…we wandered through the canvasses of bright colors, swift burst strokes, and dream-like landscapes onto a grand hall of a more a classic collection. Under the twinkling chandelier the prominence of the works exhibited were accentuated to create an effect of awe. With works by Ralph Albert Blakelock, El Greco, and   we moved through the hall into a vast room with elongated heads of women.


Even though the sight may sound a bit macabre, the warmly lit room featured the works of Jaume Plensa and created a near meditative trance.


Perhaps the most appealing may have been Silent Rain. With fragments from poems attached to wires hanging from the ceiling, creating an effect of raining phrases, we were astounded.


We felt a similar pleasure and wonder from Plensa’s See no Evil, Hear No Evil, Speak No Evil


…but whether it was a sculpture or painting from Plensa the same was true.


His works are successful in priming the viewer into a meditative reflection on the human spirit and expression.


So much were we drawn to each piece that soon the doors around us were being locked, lights were being shut off, and halls were flooded with darkness. The museum was closing, therefore we left the campus to complete our evening’s drive to our resting spot. After driving through the night scene of Rutherford B. Hayes’ home in Fremont, Ohio, we reached our hotel in Milan, Ohio. So being, we finished another exciting, educational day of our return-to-home part of the trip, with high spirits and persistent a strong will to continue our LEAP adventures.

Jaume Plensa, Tree Huggers, Toledo Museum of Art
                                                                            Jaume Plensa’s Tree Huggers

OKC and KC are OK–and More!

Today the LEAP Center got an early start (5:30 in the morning!) to our trip to Michigan. We are heading north to assist author Jeff Guinn in researching a group called the Vagabonds. This team of influential businessmen and geniuses, including Henry Ford, Thomas Edison, John Burroughs, and Harvey Firestone, would go on road trips across America during the summer months, just like we are today! Also like the Vagabonds, we not only have a final destination in mind, but we are willing to take in the sights along the way. In the spirit of our mission, we made our first pit stop in Oklahoma City.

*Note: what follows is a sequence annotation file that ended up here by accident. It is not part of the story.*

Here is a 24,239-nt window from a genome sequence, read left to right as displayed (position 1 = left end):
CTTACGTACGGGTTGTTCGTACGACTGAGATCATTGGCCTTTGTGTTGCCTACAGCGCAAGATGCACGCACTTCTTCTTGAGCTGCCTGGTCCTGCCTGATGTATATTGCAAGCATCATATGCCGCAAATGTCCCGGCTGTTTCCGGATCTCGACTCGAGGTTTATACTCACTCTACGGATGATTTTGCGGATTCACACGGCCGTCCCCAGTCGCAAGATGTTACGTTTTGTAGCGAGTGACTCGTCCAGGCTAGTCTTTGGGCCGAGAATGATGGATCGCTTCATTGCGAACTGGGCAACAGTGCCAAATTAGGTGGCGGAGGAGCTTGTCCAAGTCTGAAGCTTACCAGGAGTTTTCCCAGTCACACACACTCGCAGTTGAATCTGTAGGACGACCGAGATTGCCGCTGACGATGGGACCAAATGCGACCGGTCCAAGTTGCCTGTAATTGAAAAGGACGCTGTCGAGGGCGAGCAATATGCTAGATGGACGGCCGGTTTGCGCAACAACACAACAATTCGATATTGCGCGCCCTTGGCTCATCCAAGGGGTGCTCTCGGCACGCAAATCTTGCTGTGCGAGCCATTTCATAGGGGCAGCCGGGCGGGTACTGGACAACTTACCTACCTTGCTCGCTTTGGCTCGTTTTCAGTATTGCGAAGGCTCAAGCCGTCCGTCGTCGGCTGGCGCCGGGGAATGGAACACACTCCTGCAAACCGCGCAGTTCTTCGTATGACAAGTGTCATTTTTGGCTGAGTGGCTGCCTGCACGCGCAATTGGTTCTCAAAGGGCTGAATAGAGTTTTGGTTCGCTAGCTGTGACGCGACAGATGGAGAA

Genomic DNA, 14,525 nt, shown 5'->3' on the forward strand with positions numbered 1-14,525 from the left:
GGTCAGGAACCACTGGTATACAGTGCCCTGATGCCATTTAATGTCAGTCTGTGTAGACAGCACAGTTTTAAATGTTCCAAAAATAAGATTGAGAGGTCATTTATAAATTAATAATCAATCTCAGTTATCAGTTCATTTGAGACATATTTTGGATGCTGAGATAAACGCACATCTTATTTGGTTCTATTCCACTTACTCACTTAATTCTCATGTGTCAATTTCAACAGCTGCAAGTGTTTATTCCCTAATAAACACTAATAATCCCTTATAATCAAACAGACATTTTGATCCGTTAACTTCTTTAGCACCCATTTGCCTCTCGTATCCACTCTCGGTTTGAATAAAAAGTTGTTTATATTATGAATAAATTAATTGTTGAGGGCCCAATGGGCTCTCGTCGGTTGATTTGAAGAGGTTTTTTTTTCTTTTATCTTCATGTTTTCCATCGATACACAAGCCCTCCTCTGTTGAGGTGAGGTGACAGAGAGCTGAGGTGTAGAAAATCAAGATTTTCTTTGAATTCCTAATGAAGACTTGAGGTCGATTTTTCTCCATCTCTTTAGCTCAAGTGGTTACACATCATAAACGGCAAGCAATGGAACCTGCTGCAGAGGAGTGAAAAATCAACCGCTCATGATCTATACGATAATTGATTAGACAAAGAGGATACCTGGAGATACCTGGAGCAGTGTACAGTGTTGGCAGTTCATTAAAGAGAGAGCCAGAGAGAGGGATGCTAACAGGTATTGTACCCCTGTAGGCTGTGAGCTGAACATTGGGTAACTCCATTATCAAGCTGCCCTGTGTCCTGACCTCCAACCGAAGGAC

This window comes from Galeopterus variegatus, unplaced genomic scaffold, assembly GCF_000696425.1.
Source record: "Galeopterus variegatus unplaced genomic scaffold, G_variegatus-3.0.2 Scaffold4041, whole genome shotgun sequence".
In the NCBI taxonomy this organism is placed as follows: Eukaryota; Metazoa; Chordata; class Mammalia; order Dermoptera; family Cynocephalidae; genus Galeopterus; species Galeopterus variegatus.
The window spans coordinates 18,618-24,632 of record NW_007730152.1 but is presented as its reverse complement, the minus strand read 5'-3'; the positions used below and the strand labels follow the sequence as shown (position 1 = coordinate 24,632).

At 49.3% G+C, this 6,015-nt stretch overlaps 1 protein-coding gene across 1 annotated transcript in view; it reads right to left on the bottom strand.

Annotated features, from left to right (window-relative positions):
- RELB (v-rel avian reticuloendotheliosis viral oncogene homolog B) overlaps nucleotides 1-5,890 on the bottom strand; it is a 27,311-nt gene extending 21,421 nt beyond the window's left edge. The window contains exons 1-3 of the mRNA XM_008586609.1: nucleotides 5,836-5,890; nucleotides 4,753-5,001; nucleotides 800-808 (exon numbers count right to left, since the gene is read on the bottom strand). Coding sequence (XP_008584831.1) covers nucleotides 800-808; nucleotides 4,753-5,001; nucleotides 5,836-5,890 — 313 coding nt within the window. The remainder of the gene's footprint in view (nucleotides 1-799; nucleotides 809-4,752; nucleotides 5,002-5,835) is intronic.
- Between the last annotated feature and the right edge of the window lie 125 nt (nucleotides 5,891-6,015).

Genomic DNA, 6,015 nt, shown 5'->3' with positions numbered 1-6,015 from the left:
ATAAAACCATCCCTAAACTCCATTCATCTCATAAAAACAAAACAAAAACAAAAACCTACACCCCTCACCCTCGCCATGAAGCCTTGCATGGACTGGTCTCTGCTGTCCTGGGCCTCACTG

Oklahoma City Museum of Art

As we approached the Oklahoma City Museum of Art, we were captivated by the building’s clear facade through which we could see a long, colorful glass sculpture true to Dale Chihuly’s style. Upon entering we were able to get a better view of the piece. As we ventured through the third floor, which showcased modern artists, we made our way to the Chihuly exhibit. With the room kept in low lighting, the vibrant colors of blown glass, warped into various shapes and sizes, were accentuated.

Oklahoma City Museum of Art, Dale Chihuly
                                                           Brian Aldaco Admires Chihuly’s Glasswork

This left us in more awe as we admired his works of art,

Oklahoma City Museum of Art, Dale Chihuly

…which included not only his bowl collection, but also his “Persian Ceiling”….

Oklahoma City Museum of Art, Dale Chihuly, Persian Ceiling

…and “Reeds.”

Oklahoma City Museum of Art, Dale Chihuly, Reeds

Venturing into the lower floor, we were able to explore more American and international art. Exhibited in this floor were works by Georgia O’Keeffe, John Cage, Roy Lichtenstein, an Alexander Calder mobile…

Oklahoma City Museum of Art, Alexander Calder, Mobile
Ryan and Brian (B-Ryan, as we call them) Construct a Mobile

…Charles Willson Peale…

Oklahoma City Museum of Art, Charles Willson Peale, George Washington
Charles Willson Peale’s George Washington

Thomas Moran…

Oklahoma City Museum of Art, Thomas Moran
Thomas Moran’s “Grand Venice Canal”

…and a nice wing on WPA art…


…just to name a few. Surrounded by the works of such great artists we left with an improved cultural wealth.